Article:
Chesneaux J.M., Troff B.: Computational stability study using the CADNA software applied to the Navier-Stokes solver PEGASE. In: Alefeld, G., Frommer, A. (eds) Scientific Computing and Validated Numerics, pp. 84–90. Akademie, Berlin (1996)Google Scholar
  33. 33.
    Alberstein N., Chesneaux J.M., Christiansen S., Wirgin A.: Comparison of four software packages applied to a scattering problem. Math. Comput. Simul. 48, 307–318 (1999)CrossRefGoogle Scholar
  34. 34.
    Jézéquel F., Rico F., Chesneaux J.M., Charikhi M.: Reliable computation of a multiple integral involved in the neutron star theory. Math. Comput. Simul. 71(1), 44–61 (2006)CrossRefMATHGoogle Scholar
  35. 35.
    Scott N., Jézéquel F., Denis C., Chesneaux J.M.: Numerical ’health check’ for scientific codes: the CADNA approach. Comput. Phys. Commun. 176(8), 507–521 (2007)CrossRefGoogle Scholar
  36. 36.
    Scott N., Faro-Maza V., Scott M., Harmer T., Chesneaux J.M., Denis C., Jézéquel F.: E-collisions using e-science. Phys. Part. Nuclei Lett. 5(3), 150–156 (2008)CrossRefGoogle Scholar
  37. 37.
    Rump S.: Reliability in Computing. The Role of Interval Methods in Scientific Computing. Academic Press, Oakville (1988)Google Scholar
  38. 38.
    Muller J.M.: Arithmétique des Ordinateurs. Academic Press, Masson (1989)Google Scholar
  39. 39.
    Chesneaux J.M., Jézéquel F.: Dynamical control of computations using the trapezoidal and Simpson’s rules. J. Univers. Comput. Sci. 4(1), 2–10 (1998)MATHGoogle Scholar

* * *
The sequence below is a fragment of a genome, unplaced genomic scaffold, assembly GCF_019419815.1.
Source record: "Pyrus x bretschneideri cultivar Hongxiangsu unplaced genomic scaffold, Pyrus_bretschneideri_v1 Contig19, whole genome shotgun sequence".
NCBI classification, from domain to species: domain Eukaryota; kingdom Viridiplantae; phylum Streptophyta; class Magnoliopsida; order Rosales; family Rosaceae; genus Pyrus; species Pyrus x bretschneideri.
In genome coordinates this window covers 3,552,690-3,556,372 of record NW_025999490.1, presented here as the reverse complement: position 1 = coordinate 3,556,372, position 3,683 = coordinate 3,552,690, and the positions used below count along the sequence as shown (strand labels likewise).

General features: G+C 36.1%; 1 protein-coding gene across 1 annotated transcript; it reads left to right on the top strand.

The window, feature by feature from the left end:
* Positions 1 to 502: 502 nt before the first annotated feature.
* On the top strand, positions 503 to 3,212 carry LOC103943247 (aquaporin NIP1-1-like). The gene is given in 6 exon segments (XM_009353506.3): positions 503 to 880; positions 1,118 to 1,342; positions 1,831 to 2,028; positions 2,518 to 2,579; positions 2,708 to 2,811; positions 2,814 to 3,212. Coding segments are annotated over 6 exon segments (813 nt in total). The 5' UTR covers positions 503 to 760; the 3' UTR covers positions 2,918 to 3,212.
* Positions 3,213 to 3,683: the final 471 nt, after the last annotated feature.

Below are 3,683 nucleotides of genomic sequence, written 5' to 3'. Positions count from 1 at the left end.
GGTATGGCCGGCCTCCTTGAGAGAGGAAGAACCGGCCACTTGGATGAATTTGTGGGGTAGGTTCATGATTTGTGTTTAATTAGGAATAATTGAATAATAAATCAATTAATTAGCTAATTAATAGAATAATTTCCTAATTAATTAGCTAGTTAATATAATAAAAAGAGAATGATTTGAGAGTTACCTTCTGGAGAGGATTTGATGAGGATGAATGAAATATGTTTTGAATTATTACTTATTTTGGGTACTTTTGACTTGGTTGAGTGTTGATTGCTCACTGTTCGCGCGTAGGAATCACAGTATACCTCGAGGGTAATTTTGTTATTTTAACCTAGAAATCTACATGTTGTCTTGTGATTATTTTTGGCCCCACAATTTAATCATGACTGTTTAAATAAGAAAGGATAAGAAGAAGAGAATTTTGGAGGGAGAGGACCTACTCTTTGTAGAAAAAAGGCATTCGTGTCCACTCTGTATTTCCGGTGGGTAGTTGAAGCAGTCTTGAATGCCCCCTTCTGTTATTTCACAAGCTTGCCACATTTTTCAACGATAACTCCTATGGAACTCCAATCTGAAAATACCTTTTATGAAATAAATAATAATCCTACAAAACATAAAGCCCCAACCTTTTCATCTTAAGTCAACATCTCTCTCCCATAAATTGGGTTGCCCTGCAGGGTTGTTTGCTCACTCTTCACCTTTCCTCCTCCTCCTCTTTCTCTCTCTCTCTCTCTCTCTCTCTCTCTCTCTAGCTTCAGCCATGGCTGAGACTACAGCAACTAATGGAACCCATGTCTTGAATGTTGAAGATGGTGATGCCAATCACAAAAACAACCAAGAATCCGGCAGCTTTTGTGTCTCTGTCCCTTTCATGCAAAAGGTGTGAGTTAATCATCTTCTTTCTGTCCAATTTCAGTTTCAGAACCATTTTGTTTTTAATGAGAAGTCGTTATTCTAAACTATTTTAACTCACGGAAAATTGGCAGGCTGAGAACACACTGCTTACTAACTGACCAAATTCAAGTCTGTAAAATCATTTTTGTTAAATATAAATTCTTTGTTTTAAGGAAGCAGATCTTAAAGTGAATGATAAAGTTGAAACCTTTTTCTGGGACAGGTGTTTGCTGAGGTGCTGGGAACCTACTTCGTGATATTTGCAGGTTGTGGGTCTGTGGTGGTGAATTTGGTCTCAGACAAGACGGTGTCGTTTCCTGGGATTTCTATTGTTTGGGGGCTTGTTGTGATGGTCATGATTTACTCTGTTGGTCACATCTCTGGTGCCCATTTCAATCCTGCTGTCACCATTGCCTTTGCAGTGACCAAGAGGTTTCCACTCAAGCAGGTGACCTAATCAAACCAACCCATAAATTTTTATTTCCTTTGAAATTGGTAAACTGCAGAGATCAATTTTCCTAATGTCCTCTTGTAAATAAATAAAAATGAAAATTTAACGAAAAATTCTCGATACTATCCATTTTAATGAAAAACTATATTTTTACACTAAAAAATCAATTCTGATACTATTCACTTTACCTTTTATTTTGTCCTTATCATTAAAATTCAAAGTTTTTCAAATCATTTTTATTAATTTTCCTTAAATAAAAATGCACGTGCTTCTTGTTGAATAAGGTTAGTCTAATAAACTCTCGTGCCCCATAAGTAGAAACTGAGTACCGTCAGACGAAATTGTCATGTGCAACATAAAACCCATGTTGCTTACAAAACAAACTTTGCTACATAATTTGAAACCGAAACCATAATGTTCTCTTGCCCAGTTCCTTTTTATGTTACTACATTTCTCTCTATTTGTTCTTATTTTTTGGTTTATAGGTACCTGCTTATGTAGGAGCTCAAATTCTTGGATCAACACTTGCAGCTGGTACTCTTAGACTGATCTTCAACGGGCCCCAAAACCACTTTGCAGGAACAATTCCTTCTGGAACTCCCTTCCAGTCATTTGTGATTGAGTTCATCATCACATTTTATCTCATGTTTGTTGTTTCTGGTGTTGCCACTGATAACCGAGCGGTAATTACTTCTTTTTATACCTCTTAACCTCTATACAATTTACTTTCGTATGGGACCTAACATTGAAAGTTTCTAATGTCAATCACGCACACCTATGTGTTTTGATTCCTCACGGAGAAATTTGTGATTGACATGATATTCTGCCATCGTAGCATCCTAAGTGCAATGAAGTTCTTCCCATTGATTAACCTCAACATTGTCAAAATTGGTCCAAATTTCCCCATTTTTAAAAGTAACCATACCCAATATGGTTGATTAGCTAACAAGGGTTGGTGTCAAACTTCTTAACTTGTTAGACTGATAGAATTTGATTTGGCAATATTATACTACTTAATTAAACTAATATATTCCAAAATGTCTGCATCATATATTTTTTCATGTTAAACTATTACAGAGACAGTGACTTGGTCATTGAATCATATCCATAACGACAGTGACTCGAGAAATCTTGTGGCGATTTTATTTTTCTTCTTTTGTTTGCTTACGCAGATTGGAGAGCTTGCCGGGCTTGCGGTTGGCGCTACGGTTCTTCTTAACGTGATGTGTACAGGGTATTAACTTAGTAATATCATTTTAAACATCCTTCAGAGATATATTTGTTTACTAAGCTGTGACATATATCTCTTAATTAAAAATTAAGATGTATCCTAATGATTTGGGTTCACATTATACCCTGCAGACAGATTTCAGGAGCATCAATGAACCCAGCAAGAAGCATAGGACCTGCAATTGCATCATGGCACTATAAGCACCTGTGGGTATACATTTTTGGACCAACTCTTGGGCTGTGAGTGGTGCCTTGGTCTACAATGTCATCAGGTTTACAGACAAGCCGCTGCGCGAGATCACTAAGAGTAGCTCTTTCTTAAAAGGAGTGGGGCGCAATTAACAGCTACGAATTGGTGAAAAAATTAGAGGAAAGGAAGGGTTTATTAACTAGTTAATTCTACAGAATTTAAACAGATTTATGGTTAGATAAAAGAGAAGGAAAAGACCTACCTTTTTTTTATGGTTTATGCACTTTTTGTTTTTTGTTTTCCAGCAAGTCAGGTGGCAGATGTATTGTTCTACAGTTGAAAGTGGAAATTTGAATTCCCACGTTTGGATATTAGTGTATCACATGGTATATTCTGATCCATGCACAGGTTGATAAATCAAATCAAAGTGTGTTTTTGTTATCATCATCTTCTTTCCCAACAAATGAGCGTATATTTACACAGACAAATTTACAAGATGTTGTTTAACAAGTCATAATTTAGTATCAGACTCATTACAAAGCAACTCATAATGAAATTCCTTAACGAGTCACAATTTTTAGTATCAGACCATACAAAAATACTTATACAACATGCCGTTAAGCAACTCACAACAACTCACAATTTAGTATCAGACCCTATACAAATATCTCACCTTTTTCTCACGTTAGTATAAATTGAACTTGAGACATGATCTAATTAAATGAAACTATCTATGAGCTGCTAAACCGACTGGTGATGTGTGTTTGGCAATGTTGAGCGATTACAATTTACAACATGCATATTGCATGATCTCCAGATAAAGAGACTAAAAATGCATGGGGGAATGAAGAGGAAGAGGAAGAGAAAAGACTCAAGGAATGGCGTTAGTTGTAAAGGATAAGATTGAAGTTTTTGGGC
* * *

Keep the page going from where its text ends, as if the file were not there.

40. 40.
    Jézéquel F.: Dynamical control of converging sequences computation. Appl. Numer. Math. 50(2), 147–164 (2004)CrossRefMATHMathSciNetGoogle Scholar
  41. 41.
    Jézéquel F., Chesneaux J.M.: Computation of an infinite integral using Romberg’s method. Num. Algo. 36(3), 265–283 (2004)CrossRefMATHGoogle Scholar
  42. 42.
    Jézéquel F.: A dynamical strategy for approximation methods. C. R. Acad. Sci. Paris Mécanique 334, 362–367 (2006)MATHGoogle Scholar
  43. 43.
    Ahmed Z.: Definitely an integral. Am Math. Month. 109(7), 670–671 (2002)CrossRefGoogle Scholar
  44. 44.
    Bailey, D., Li, X.: A comparison of three high-precision quadrature schemes. In: Proceedings of 5th Real Numbers and Computers conference, Lyon, France, pp. 81–95 (2003)Google Scholar
  45. 45.
    Devaney R.L.: An introduction to chaotic dynamical systems. Second edn. Addison-Wesley Studies in Nonlinearity, Addison-Wesley Publishing Company Advanced Book Program, Redwood City (1989)MATHGoogle Scholar
  46. 46.
    Argyris J., Faust G., Haase M.: An exploration of chaos. Texts on Computational Mechanics, vol. VII. North-Holland Publishing Co., Amsterdam (1994)Google Scholar
  47. 47.
    Tucker W.: The Lorenz attractor exists. C. R. Acad. Sci. Paris Sér. I Math. 328(12), 1197–1202 (1999)MATHGoogle Scholar
  48. 48.
    Galias, Z., Tucker, W.: Rigorous study of short periodic orbits for the Lorenz system. In: Proceedings of IEEE International Symposium on Circuits and Systems, pp. 764–767. ISCAS’08, Seattle (2008)Google Scholar
  49. 49.
    Tucker, W.: Fundamentals of chaos. In: Kocarev, L., et al. (eds.) Intelligent computing based on chaos. Studies in Computational Intelligence, vol. 184, pp. 1–23. Springer, Berlin (2009)Google Scholar
  50. 50.
    Pichat, M., Vignes, J.: The numerical study of chaotic systems—future and past. In: 16th IMACS World Congress on Scientific Computation, Applied Mathematics and Simulation. Lausanne, Switzerland (2000)Google Scholar
  51. 51.
    Yao L.S.: Computed chaos or numerical errors. Nonlinear Anal. Model. Contr. 15(1), 109–126 (2010)MATHGoogle Scholar

Copyright information

© Springer Basel AG 2011

Authors and Affiliations

  • Stef Graillat
    • 1
  • Fabienne Jézéquel
    • 1
  • Shiyue Wang
    • 1
  • Yuxiang Zhu
    • 1
  1. 1.Laboratoire d’Informatique de Paris 6UPMC Univ Paris 06, UMR 7606Paris Cedex 05France

Personalised recommendations